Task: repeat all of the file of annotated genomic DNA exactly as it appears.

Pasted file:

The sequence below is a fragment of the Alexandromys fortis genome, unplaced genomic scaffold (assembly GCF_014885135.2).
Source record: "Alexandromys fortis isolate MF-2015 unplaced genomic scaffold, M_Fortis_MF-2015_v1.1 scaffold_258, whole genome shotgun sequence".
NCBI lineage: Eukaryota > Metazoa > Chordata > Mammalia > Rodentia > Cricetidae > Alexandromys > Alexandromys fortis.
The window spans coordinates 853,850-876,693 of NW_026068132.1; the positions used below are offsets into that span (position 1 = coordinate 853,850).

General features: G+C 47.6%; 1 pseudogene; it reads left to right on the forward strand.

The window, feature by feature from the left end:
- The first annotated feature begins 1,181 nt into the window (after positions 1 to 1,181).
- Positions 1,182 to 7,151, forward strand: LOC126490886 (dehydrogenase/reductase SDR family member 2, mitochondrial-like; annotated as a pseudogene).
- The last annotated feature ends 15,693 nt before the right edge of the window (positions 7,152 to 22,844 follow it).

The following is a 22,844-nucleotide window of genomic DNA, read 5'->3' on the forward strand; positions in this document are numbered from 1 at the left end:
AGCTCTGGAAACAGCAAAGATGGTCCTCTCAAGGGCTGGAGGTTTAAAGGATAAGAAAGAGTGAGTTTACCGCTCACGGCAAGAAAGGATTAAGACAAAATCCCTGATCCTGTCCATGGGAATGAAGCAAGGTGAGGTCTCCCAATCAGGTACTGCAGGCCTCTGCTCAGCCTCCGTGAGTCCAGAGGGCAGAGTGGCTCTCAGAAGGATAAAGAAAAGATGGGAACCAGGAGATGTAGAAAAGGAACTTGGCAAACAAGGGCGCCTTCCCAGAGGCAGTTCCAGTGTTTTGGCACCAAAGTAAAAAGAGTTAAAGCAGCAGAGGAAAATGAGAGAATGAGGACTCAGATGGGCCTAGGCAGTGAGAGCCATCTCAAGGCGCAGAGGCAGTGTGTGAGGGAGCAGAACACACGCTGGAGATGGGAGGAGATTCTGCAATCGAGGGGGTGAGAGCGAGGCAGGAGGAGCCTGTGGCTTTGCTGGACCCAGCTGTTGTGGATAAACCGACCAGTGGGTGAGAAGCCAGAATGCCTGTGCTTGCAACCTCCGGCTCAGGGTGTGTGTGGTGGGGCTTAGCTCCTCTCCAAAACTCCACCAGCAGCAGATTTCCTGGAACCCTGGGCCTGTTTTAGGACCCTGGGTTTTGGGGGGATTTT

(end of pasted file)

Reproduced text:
The sequence below is a fragment of the Alexandromys fortis genome, unplaced genomic scaffold (assembly GCF_014885135.2).
Source record: "Alexandromys fortis isolate MF-2015 unplaced genomic scaffold, M_Fortis_MF-2015_v1.1 scaffold_258, whole genome shotgun sequence".
NCBI lineage: Eukaryota > Metazoa > Chordata > Mammalia > Rodentia > Cricetidae > Alexandromys > Alexandromys fortis.
The window spans coordinates 853,850-876,693 of NW_026068132.1; the positions used below are offsets into that span (position 1 = coordinate 853,850).

General features: G+C 47.6%; 1 pseudogene; it reads left to right on the forward strand.

The window, feature by feature from the left end:
- The first annotated feature begins 1,181 nt into the window (after positions 1 to 1,181).
- Positions 1,182 to 7,151, forward strand: LOC126490886 (dehydrogenase/reductase SDR family member 2, mitochondrial-like; annotated as a pseudogene).
- The last annotated feature ends 15,693 nt before the right edge of the window (positions 7,152 to 22,844 follow it).

The following is a 22,844-nucleotide window of genomic DNA, read 5'->3' on the forward strand; positions in this document are numbered from 1 at the left end:
AGCTCTGGAAACAGCAAAGATGGTCCTCTCAAGGGCTGGAGGTTTAAAGGATAAGAAAGAGTGAGTTTACCGCTCACGGCAAGAAAGGATTAAGACAAAATCCCTGATCCTGTCCATGGGAATGAAGCAAGGTGAGGTCTCCCAATCAGGTACTGCAGGCCTCTGCTCAGCCTCCGTGAGTCCAGAGGGCAGAGTGGCTCTCAGAAGGATAAAGAAAAGATGGGAACCAGGAGATGTAGAAAAGGAACTTGGCAAACAAGGGCGCCTTCCCAGAGGCAGTTCCAGTGTTTTGGCACCAAAGTAAAAAGAGTTAAAGCAGCAGAGGAAAATGAGAGAATGAGGACTCAGATGGGCCTAGGCAGTGAGAGCCATCTCAAGGCGCAGAGGCAGTGTGTGAGGGAGCAGAACACACGCTGGAGATGGGAGGAGATTCTGCAATCGAGGGGGTGAGAGCGAGGCAGGAGGAGCCTGTGGCTTTGCTGGACCCAGCTGTTGTGGATAAACCGACCAGTGGGTGAGAAGCCAGAATGCCTGTGCTTGCAACCTCCGGCTCAGGGTGTGTGTGGTGGGGCTTAGCTCCTCTCCAAAACTCCACCAGCAGCAGATTTCCTGGAACCCTGGGCCTGTTTTAGGACCCTGGGTTTTGGGGGGATTTT